Author: Joseph Wielgosz1, Tammi R A Kral1, David M Perlman1, Jeanette A Mumford1, Tor D Wager1, Richard J Davidson1
Affiliation: <sup>1</sup> Center for Healthy Minds (Wielgosz, Kral, Perlman, Mumford, Davidson), Department of Psychology (Kral, Davidson), Department of Psychiatry (Kral, Davidson), and Waisman Laboratory for Brain Imaging and Behavior (Kral, Davidson), University of Wisconsin-Madison; Sierra Pacific Mental Illness Research, Education, and Clinical Center, Veterans Affairs Palo Alto Health Care System, Palo Alto, Calif. (Wielgosz); Department of Psychiatry and Behavioral Sciences (Wielgosz) and Department of Psychology (Mumford), Stanford University, Stanford, Calif.; Department of Psychological and Brain Sciences, Dartmouth College, Hanover, N.H. (Wager).
Conference/Journal: Am J Psychiatry
Date published: 2022 Jul 28
Other: Special Notes: doi: 10.1176/appi.ajp.21020145. , Word Count: 299
Mindfulness-based interventions are widely used to target pain, yet their neural mechanisms of action are insufficiently understood. The authors studied neural and subjective pain response in a randomized active-control trial of mindfulness-based stress reduction (MBSR) alongside long-term meditation practitioners.
Healthy participants (N=115) underwent functional neuroimaging during a thermal acute pain task before and after random assignment to MBSR (N=28), an active control condition (health enhancement program [HEP]) (N=32), or a waiting list control condition (N=31). Long-term meditators (N=30) completed the same neuroimaging paradigm. Pain response was measured via self-reported intensity and unpleasantness, and neurally via two multivoxel machine-learning-derived signatures: the neurologic pain signature (NPS), emphasizing nociceptive pain processing, and the stimulus intensity independent pain signature-1 (SIIPS1), emphasizing stimulus-independent neuromodulatory processes.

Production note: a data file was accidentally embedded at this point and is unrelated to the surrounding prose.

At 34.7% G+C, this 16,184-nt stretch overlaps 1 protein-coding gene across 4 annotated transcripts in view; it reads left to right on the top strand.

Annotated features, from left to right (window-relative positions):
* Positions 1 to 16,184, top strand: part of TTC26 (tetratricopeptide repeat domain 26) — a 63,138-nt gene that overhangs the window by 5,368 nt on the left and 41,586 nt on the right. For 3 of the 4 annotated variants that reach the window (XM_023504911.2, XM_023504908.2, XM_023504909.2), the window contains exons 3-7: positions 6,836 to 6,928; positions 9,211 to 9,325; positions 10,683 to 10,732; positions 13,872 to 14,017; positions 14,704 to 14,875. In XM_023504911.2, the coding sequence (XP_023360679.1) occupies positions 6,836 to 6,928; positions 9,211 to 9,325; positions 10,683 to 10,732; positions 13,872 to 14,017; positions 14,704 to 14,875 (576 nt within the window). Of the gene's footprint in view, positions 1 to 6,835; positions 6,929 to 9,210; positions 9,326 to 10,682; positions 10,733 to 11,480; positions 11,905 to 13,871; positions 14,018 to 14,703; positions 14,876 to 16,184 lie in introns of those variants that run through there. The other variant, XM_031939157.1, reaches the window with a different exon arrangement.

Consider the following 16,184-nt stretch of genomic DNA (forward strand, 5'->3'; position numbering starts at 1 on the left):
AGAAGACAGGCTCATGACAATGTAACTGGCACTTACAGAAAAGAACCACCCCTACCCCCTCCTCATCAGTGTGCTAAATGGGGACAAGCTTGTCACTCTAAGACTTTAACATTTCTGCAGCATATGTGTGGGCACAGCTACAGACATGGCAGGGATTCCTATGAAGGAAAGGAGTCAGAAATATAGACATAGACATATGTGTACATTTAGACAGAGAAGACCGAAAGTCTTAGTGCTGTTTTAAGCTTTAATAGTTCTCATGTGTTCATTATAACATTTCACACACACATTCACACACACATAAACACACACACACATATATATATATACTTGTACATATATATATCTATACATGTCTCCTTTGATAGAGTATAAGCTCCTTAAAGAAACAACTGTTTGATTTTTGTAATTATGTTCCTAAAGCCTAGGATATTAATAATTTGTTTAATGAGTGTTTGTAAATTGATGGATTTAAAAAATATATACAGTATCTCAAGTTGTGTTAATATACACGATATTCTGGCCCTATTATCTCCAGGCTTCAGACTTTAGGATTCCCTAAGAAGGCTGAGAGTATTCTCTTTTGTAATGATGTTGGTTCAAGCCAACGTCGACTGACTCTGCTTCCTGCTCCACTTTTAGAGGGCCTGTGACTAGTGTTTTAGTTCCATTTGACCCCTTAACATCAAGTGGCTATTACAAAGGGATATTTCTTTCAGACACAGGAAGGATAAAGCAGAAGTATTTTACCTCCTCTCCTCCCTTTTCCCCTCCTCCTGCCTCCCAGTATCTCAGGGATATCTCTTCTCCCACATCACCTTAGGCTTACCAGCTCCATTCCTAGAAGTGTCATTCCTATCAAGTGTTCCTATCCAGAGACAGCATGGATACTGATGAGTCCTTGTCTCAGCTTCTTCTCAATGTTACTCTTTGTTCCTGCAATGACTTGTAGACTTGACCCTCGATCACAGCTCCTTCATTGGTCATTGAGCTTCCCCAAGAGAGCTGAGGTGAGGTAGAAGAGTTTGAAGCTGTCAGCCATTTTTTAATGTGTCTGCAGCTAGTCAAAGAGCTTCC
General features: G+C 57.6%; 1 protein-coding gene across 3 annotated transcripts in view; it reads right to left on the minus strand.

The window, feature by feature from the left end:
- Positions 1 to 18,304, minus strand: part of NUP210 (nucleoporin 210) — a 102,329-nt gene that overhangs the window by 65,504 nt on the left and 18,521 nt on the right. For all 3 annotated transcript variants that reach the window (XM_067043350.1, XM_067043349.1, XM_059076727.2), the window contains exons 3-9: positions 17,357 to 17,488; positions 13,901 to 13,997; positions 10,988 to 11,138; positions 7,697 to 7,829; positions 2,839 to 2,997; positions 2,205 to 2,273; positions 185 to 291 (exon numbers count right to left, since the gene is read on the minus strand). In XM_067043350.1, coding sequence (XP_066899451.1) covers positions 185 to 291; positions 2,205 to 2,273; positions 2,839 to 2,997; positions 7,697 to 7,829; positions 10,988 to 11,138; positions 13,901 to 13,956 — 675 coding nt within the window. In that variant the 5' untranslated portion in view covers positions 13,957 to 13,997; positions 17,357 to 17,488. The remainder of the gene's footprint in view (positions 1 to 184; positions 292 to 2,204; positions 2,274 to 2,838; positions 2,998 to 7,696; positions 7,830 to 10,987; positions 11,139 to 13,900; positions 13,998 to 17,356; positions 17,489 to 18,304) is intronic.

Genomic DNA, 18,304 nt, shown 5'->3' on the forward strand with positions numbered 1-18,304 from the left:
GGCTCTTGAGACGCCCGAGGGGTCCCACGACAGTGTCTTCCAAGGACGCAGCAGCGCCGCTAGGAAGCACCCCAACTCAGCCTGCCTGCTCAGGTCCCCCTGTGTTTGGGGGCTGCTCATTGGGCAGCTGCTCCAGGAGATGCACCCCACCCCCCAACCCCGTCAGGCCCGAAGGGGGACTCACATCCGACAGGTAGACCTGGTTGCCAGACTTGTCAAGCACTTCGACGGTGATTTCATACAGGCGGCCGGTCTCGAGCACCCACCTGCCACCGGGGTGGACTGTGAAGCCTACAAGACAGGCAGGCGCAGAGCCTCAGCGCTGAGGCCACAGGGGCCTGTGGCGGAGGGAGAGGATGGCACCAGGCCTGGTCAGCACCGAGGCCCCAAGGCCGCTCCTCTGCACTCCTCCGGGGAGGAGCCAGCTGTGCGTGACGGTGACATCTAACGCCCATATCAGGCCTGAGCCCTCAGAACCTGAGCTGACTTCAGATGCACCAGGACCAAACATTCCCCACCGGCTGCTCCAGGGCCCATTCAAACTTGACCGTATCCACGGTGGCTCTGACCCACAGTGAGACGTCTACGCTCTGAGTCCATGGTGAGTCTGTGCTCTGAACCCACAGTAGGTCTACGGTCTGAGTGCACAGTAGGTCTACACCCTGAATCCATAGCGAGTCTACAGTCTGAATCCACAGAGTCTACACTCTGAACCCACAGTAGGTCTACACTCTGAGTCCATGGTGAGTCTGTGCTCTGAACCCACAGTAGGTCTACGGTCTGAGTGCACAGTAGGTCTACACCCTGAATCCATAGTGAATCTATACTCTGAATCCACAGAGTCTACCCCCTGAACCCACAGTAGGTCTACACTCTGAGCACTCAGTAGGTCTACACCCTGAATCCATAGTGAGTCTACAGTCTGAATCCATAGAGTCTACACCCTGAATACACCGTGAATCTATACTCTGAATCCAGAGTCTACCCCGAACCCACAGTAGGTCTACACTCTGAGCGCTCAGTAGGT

The MBSR group showed a significant decrease in NPS response relative to the HEP group (Cohen's d=-0.43) and from pre- to postintervention assessment (d=-0.47). The MBSR group showed small, marginal decreases in NPS relative to the waiting list group (d=-0.36), and in SIIPS1 relative to both groups (HEP group, d=-0.37; waiting list group, d=-0.37). In subjective unpleasantness, the MBSR and HEP groups also showed modest significant reductions compared with the waiting list group (d=-0.45 and d=-0.55). Long-term meditators reported significantly lower pain than nonmeditators but did not differ in neural response. Within the long-term meditator group, cumulative practice during intensive retreat was significantly associated with reduced SIIPS1 (r=-0.65), whereas daily practice was not.
Mindfulness training showed associations with pain reduction that implicate differing neural pathways depending on extent and context of practice. Use of neural pain signatures in randomized trials offers promise for guiding the application of mindfulness interventions to pain treatment.
Keywords: Biological Markers; Brain Imaging Techniques; Cognitive Neuroscience; Neurocircuitry; Neuroimaging; Pain.
PMID: 35899379 DOI: 10.1176/appi.ajp.21020145